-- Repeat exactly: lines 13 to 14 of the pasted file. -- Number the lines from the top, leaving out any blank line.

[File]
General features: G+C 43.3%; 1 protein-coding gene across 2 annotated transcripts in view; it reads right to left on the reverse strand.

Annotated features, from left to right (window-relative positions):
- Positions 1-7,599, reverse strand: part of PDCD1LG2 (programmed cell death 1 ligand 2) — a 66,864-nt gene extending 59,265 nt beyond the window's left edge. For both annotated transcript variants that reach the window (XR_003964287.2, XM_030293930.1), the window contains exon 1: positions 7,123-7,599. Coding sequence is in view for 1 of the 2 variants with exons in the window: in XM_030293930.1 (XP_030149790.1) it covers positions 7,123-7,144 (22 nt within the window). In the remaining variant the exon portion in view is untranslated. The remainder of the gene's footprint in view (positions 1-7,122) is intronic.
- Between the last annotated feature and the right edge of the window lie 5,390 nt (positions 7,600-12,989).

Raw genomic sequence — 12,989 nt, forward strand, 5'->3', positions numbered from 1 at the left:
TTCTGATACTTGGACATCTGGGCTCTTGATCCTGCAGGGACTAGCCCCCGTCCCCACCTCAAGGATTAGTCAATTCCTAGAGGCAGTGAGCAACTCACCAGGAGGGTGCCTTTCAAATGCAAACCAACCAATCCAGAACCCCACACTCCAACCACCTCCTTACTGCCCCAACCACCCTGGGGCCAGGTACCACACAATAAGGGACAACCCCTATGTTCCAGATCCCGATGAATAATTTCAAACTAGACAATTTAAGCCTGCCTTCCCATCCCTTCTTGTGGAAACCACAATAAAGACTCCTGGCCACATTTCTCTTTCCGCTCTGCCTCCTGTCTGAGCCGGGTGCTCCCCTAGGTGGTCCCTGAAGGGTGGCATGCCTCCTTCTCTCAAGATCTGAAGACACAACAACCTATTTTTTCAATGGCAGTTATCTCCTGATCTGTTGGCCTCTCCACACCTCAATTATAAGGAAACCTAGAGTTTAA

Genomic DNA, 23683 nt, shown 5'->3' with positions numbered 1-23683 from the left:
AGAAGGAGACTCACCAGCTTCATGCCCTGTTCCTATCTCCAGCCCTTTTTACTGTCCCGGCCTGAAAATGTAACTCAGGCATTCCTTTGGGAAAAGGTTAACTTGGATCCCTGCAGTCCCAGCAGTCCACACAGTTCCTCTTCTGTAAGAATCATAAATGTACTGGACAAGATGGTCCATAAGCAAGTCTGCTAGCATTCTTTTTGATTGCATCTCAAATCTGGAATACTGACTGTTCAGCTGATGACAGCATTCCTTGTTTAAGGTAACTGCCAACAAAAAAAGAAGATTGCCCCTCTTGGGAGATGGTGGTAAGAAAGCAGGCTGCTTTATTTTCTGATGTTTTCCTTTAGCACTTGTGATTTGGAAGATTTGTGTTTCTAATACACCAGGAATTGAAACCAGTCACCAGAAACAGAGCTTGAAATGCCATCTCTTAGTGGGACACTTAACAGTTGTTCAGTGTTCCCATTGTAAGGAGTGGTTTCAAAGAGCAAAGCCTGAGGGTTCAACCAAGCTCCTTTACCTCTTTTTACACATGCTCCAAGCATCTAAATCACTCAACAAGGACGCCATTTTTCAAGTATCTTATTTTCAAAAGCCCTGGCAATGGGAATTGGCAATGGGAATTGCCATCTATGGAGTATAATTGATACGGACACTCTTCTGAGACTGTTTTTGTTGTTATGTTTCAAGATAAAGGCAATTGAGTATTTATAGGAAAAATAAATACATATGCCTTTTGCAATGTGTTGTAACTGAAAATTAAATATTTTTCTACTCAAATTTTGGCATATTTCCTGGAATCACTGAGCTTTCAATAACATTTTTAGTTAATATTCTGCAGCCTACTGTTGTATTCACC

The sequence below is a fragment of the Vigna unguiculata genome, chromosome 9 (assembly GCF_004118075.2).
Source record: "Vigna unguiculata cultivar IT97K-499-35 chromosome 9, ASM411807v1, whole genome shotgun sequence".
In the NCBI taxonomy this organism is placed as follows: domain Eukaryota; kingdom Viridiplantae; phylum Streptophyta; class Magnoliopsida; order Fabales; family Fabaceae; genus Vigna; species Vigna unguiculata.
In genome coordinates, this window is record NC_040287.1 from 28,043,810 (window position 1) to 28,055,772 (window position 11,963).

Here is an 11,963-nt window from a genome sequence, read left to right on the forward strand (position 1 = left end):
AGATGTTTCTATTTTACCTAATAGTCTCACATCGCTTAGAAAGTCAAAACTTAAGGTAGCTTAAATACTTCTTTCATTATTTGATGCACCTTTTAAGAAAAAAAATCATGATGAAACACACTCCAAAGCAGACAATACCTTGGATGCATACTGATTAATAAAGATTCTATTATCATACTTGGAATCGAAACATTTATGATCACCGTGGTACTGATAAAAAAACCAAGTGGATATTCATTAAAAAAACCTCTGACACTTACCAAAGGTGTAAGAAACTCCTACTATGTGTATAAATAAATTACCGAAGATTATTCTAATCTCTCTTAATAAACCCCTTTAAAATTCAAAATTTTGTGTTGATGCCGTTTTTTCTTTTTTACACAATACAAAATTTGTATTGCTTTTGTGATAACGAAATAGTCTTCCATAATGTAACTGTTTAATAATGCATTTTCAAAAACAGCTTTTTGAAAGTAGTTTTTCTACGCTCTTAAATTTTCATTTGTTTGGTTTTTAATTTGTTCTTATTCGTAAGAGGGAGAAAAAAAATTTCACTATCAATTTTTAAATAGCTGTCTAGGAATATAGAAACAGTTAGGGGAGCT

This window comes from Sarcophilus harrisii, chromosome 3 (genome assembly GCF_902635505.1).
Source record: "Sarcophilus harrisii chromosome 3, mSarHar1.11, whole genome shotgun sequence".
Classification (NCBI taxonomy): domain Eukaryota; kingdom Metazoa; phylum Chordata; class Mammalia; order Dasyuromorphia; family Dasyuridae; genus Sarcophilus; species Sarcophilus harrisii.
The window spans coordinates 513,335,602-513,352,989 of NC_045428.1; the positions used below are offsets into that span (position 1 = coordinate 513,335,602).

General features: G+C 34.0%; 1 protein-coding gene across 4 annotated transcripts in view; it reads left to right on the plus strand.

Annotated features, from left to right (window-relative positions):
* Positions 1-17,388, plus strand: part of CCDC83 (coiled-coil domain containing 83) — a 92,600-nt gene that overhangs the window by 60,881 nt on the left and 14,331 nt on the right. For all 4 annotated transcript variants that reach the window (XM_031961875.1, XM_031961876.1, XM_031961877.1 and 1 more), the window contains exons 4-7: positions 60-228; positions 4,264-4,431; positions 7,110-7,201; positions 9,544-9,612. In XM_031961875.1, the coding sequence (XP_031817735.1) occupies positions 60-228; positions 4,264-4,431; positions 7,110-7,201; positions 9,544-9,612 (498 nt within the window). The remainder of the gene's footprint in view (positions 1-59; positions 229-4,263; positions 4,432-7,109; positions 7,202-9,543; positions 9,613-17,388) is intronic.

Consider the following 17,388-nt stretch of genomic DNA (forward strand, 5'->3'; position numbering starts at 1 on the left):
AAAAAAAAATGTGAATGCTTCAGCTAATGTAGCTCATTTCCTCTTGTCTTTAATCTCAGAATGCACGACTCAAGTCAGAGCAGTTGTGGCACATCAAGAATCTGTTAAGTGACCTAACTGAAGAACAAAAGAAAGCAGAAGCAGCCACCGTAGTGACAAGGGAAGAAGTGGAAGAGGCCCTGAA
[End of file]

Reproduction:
Here is an 11,963-nt window from a genome sequence, read left to right on the forward strand (position 1 = left end):
AGATGTTTCTATTTTACCTAATAGTCTCACATCGCTTAGAAAGTCAAAACTTAAGGTAGCTTAAATACTTCTTTCATTATTTGATGCACCTTTTAAGAAAAAAAATCATGATGAAACACACTCCAAAGCAGACAATACCTTGGATGCATACTGATTAATAAAGATTCTATTATCATACTTGGAATCGAAACATTTATGATCACCGTGGTACTGATAAAAAAACCAAGTGGATATTCATTAAAAAAACCTCTGACACTTACCAAAGGTGTAAGAAACTCCTACTATGTGTATAAATAAATTACCGAAGATTATTCTAATCTCTCTTAATAAACCCCTTTAAAATTCAAAATTTTGTGTTGATGCCGTTTTTTCTTTTTTACACAATACAAAATTTGTATTGCTTTTGTGATAACGAAATAGTCTTCCATAATGTAACTGTTTAATAATGCATTTTCAAAAACAGCTTTTTGAAAGTAGTTTTTCTACGCTCTTAAATTTTCATTTGTTTGGTTTTTAATTTGTTCTTATTCGTAAGAGGGAGAAAAAAAATTTCACTATCAATTTTTAAATAGCTGTCTAGGAATATAGAAACAGTTAGGGGAGCT